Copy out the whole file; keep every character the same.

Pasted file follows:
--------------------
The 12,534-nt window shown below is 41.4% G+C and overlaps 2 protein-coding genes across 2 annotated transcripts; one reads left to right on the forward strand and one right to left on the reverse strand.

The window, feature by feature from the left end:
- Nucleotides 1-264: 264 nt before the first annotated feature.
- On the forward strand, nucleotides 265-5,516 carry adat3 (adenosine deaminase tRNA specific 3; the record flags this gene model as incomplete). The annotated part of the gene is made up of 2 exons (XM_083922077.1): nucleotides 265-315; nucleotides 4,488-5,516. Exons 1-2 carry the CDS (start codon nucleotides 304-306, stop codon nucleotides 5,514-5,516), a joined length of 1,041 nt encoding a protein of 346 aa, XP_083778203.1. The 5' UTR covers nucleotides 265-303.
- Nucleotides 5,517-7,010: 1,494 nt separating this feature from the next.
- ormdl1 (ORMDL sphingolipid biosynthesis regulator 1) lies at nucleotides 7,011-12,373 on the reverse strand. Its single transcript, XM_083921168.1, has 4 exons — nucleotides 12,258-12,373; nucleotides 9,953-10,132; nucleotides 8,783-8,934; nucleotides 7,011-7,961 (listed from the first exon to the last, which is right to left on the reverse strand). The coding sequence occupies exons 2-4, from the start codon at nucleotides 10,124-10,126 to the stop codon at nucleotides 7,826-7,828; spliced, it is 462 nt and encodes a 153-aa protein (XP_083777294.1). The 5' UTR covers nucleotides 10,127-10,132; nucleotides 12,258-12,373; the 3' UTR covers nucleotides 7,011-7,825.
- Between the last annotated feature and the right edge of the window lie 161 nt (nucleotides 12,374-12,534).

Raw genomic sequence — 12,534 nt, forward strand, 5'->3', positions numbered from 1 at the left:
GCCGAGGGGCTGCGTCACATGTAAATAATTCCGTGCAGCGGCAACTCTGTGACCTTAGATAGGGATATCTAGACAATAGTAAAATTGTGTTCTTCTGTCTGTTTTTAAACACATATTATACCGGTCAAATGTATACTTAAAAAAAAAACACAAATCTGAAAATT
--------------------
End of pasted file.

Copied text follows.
The 12,534-nt window shown below is 41.4% G+C and overlaps 2 protein-coding genes across 2 annotated transcripts; one reads left to right on the forward strand and one right to left on the reverse strand.

The window, feature by feature from the left end:
- Nucleotides 1-264: 264 nt before the first annotated feature.
- On the forward strand, nucleotides 265-5,516 carry adat3 (adenosine deaminase tRNA specific 3; the record flags this gene model as incomplete). The annotated part of the gene is made up of 2 exons (XM_083922077.1): nucleotides 265-315; nucleotides 4,488-5,516. Exons 1-2 carry the CDS (start codon nucleotides 304-306, stop codon nucleotides 5,514-5,516), a joined length of 1,041 nt encoding a protein of 346 aa, XP_083778203.1. The 5' UTR covers nucleotides 265-303.
- Nucleotides 5,517-7,010: 1,494 nt separating this feature from the next.
- ormdl1 (ORMDL sphingolipid biosynthesis regulator 1) lies at nucleotides 7,011-12,373 on the reverse strand. Its single transcript, XM_083921168.1, has 4 exons — nucleotides 12,258-12,373; nucleotides 9,953-10,132; nucleotides 8,783-8,934; nucleotides 7,011-7,961 (listed from the first exon to the last, which is right to left on the reverse strand). The coding sequence occupies exons 2-4, from the start codon at nucleotides 10,124-10,126 to the stop codon at nucleotides 7,826-7,828; spliced, it is 462 nt and encodes a 153-aa protein (XP_083777294.1). The 5' UTR covers nucleotides 10,127-10,132; nucleotides 12,258-12,373; the 3' UTR covers nucleotides 7,011-7,825.
- Between the last annotated feature and the right edge of the window lie 161 nt (nucleotides 12,374-12,534).

Raw genomic sequence — 12,534 nt, forward strand, 5'->3', positions numbered from 1 at the left:
GCCGAGGGGCTGCGTCACATGTAAATAATTCCGTGCAGCGGCAACTCTGTGACCTTAGATAGGGATATCTAGACAATAGTAAAATTGTGTTCTTCTGTCTGTTTTTAAACACATATTATACCGGTCAAATGTATACTTAAAAAAAAAACACAAATCTGAAAATT